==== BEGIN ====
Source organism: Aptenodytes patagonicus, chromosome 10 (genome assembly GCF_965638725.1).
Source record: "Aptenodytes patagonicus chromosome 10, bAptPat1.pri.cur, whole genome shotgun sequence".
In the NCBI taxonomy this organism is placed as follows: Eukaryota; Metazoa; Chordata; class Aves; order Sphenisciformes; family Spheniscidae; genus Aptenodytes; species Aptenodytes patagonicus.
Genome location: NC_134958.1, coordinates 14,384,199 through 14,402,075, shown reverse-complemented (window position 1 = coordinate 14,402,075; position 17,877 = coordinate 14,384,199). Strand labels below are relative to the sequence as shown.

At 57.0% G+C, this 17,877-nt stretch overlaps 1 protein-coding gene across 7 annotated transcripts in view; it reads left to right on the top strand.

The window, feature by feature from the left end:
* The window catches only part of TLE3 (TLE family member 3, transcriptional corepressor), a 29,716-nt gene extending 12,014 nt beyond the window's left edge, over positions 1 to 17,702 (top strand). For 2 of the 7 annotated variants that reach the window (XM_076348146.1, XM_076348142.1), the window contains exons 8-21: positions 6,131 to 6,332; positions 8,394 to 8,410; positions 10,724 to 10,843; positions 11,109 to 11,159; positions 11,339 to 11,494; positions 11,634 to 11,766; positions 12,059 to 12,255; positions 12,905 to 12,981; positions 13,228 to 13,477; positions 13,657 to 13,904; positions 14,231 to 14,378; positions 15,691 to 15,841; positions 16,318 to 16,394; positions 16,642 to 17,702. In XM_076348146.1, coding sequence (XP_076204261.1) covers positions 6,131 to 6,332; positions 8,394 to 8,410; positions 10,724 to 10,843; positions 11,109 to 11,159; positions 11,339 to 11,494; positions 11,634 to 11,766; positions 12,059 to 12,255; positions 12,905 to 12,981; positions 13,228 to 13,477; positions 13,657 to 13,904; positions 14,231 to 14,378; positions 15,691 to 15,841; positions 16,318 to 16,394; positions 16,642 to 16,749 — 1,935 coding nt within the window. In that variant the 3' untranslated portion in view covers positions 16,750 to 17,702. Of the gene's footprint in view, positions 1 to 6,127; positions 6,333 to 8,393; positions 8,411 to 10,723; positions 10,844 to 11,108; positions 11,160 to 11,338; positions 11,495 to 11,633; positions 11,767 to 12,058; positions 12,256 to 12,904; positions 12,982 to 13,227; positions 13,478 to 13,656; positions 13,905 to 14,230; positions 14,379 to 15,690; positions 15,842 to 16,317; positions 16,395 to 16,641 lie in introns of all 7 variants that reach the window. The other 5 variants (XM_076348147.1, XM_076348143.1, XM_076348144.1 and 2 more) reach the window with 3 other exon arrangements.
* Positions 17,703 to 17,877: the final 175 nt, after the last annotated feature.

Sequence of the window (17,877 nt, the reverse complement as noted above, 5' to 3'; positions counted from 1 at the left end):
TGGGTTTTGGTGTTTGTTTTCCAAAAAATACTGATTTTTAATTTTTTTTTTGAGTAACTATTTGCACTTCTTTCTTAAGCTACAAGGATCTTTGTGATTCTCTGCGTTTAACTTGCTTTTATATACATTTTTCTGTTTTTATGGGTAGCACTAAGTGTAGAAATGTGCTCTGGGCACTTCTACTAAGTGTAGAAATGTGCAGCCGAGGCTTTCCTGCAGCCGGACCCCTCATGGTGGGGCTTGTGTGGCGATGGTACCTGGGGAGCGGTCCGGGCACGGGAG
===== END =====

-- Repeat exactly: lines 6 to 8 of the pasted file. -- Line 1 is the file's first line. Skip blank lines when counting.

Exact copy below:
The window, feature by feature from the left end:
* The window catches only part of TLE3 (TLE family member 3, transcriptional corepressor), a 29,716-nt gene extending 12,014 nt beyond the window's left edge, over positions 1 to 17,702 (top strand). For 2 of the 7 annotated variants that reach the window (XM_076348146.1, XM_076348142.1), the window contains exons 8-21: positions 6,131 to 6,332; positions 8,394 to 8,410; positions 10,724 to 10,843; positions 11,109 to 11,159; positions 11,339 to 11,494; positions 11,634 to 11,766; positions 12,059 to 12,255; positions 12,905 to 12,981; positions 13,228 to 13,477; positions 13,657 to 13,904; positions 14,231 to 14,378; positions 15,691 to 15,841; positions 16,318 to 16,394; positions 16,642 to 17,702. In XM_076348146.1, coding sequence (XP_076204261.1) covers positions 6,131 to 6,332; positions 8,394 to 8,410; positions 10,724 to 10,843; positions 11,109 to 11,159; positions 11,339 to 11,494; positions 11,634 to 11,766; positions 12,059 to 12,255; positions 12,905 to 12,981; positions 13,228 to 13,477; positions 13,657 to 13,904; positions 14,231 to 14,378; positions 15,691 to 15,841; positions 16,318 to 16,394; positions 16,642 to 16,749 — 1,935 coding nt within the window. In that variant the 3' untranslated portion in view covers positions 16,750 to 17,702. Of the gene's footprint in view, positions 1 to 6,127; positions 6,333 to 8,393; positions 8,411 to 10,723; positions 10,844 to 11,108; positions 11,160 to 11,338; positions 11,495 to 11,633; positions 11,767 to 12,058; positions 12,256 to 12,904; positions 12,982 to 13,227; positions 13,478 to 13,656; positions 13,905 to 14,230; positions 14,379 to 15,690; positions 15,842 to 16,317; positions 16,395 to 16,641 lie in introns of all 7 variants that reach the window. The other 5 variants (XM_076348147.1, XM_076348143.1, XM_076348144.1 and 2 more) reach the window with 3 other exon arrangements.
* Positions 17,703 to 17,877: the final 175 nt, after the last annotated feature.